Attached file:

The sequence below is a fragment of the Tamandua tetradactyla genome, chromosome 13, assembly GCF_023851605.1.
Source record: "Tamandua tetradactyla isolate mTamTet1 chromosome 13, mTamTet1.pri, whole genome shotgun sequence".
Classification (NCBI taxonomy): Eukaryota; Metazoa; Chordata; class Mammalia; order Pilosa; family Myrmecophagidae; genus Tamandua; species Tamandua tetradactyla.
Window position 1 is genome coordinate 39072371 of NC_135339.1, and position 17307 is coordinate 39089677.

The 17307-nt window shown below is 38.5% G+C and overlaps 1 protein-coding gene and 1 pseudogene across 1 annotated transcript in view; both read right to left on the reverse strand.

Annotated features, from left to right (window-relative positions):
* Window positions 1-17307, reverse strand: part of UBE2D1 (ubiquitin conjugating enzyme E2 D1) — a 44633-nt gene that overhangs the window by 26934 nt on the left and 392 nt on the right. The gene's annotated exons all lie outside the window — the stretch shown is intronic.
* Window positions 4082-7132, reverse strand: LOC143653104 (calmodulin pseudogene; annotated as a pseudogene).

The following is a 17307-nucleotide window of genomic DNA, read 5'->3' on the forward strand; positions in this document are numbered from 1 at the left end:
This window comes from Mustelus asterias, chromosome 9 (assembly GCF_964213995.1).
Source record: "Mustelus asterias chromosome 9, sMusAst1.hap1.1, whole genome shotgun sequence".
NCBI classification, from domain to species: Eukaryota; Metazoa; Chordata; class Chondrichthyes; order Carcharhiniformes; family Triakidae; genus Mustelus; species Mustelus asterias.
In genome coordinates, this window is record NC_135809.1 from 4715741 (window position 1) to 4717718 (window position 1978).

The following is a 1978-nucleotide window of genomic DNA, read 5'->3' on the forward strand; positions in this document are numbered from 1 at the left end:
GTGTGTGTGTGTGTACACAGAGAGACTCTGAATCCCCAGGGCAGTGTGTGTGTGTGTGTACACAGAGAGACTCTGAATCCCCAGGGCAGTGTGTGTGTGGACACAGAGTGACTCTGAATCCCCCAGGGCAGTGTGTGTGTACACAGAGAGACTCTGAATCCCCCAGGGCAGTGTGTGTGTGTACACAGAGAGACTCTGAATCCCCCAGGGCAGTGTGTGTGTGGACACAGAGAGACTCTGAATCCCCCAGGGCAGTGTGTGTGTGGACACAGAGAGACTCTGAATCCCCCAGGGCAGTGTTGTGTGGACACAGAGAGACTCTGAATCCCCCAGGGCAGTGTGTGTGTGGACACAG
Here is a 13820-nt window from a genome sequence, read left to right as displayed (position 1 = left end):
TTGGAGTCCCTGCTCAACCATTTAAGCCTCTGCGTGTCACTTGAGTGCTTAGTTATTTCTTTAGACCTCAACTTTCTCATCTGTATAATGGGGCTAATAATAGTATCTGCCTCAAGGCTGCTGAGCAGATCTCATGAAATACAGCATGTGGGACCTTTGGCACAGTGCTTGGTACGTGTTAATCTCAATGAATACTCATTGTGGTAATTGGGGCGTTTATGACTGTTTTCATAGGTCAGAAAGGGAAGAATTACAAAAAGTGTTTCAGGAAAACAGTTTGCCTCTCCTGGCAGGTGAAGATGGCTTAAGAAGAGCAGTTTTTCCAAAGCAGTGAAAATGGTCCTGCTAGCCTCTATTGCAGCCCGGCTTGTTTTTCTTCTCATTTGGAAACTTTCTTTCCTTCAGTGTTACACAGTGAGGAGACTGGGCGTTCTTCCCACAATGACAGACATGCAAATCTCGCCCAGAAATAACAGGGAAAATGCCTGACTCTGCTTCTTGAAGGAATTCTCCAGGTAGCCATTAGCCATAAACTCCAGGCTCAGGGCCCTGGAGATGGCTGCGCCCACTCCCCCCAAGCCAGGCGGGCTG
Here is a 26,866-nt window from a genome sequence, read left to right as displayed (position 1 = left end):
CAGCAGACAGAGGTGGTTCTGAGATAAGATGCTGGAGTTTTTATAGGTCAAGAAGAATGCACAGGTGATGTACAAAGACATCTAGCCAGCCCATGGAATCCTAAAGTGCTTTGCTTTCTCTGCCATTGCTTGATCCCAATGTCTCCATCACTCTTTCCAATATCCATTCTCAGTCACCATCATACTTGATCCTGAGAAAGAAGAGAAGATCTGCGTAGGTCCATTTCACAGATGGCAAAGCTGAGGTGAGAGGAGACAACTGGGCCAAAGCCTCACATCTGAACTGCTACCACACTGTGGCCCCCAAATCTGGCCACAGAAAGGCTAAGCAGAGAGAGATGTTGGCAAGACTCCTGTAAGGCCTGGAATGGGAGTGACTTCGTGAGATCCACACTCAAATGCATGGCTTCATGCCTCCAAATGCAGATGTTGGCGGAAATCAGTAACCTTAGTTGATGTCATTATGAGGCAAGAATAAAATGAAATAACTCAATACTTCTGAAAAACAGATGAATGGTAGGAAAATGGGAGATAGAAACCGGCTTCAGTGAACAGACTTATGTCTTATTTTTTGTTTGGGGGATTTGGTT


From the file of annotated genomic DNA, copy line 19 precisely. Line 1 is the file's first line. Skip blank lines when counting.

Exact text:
CAGCAGACAGAGGTGGTTCTGAGATAAGATGCTGGAGTTTTTATAGGTCAAGAAGAATGCACAGGTGATGTACAAAGACATCTAGCCAGCCCATGGAATCCTAAAGTGCTTTGCTTTCTCTGCCATTGCTTGATCCCAATGTCTCCATCACTCTTTCCAATATCCATTCTCAGTCACCATCATACTTGATCCTGAGAAAGAAGAGAAGATCTGCGTAGGTCCATTTCACAGATGGCAAAGCTGAGGTGAGAGGAGACAACTGGGCCAAAGCCTCACATCTGAACTGCTACCACACTGTGGCCCCCAAATCTGGCCACAGAAAGGCTAAGCAGAGAGAGATGTTGGCAAGACTCCTGTAAGGCCTGGAATGGGAGTGACTTCGTGAGATCCACACTCAAATGCATGGCTTCATGCCTCCAAATGCAGATGTTGGCGGAAATCAGTAACCTTAGTTGATGTCATTATGAGGCAAGAATAAAATGAAATAACTCAATACTTCTGAAAAACAGATGAATGGTAGGAAAATGGGAGATAGAAACCGGCTTCAGTGAACAGACTTATGTCTTATTTTTTGTTTGGGGGATTTGGTT